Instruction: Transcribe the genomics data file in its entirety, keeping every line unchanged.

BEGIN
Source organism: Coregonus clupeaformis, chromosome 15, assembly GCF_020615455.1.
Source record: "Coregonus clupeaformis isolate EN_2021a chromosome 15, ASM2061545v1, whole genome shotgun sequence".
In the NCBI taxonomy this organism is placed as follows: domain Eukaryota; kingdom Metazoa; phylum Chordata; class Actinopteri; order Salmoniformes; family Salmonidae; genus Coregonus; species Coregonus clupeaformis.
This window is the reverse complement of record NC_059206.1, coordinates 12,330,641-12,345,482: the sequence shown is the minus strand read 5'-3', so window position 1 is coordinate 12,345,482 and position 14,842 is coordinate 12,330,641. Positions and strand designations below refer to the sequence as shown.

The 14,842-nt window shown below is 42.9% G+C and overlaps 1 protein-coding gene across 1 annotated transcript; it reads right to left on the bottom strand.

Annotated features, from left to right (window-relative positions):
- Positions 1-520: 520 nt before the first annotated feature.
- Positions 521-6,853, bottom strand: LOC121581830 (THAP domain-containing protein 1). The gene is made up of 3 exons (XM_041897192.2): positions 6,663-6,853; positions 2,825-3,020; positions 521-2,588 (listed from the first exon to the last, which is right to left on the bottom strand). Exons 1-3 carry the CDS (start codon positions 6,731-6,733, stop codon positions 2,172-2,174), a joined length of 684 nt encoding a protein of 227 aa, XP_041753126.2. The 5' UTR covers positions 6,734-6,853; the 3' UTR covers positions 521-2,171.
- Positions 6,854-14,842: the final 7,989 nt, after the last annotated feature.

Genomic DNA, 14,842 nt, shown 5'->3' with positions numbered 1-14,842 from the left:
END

Source organism: Coregonus clupeaformis, chromosome 15, assembly GCF_020615455.1.
Source record: "Coregonus clupeaformis isolate EN_2021a chromosome 15, ASM2061545v1, whole genome shotgun sequence".
In the NCBI taxonomy this organism is placed as follows: domain Eukaryota; kingdom Metazoa; phylum Chordata; class Actinopteri; order Salmoniformes; family Salmonidae; genus Coregonus; species Coregonus clupeaformis.
This window is the reverse complement of record NC_059206.1, coordinates 12,330,641-12,345,482: the sequence shown is the minus strand read 5'-3', so window position 1 is coordinate 12,345,482 and position 14,842 is coordinate 12,330,641. Positions and strand designations below refer to the sequence as shown.

The 14,842-nt window shown below is 42.9% G+C and overlaps 1 protein-coding gene across 1 annotated transcript; it reads right to left on the bottom strand.

Annotated features, from left to right (window-relative positions):
- Positions 1-520: 520 nt before the first annotated feature.
- Positions 521-6,853, bottom strand: LOC121581830 (THAP domain-containing protein 1). The gene is made up of 3 exons (XM_041897192.2): positions 6,663-6,853; positions 2,825-3,020; positions 521-2,588 (listed from the first exon to the last, which is right to left on the bottom strand). Exons 1-3 carry the CDS (start codon positions 6,731-6,733, stop codon positions 2,172-2,174), a joined length of 684 nt encoding a protein of 227 aa, XP_041753126.2. The 5' UTR covers positions 6,734-6,853; the 3' UTR covers positions 521-2,171.
- Positions 6,854-14,842: the final 7,989 nt, after the last annotated feature.

Genomic DNA, 14,842 nt, shown 5'->3' with positions numbered 1-14,842 from the left: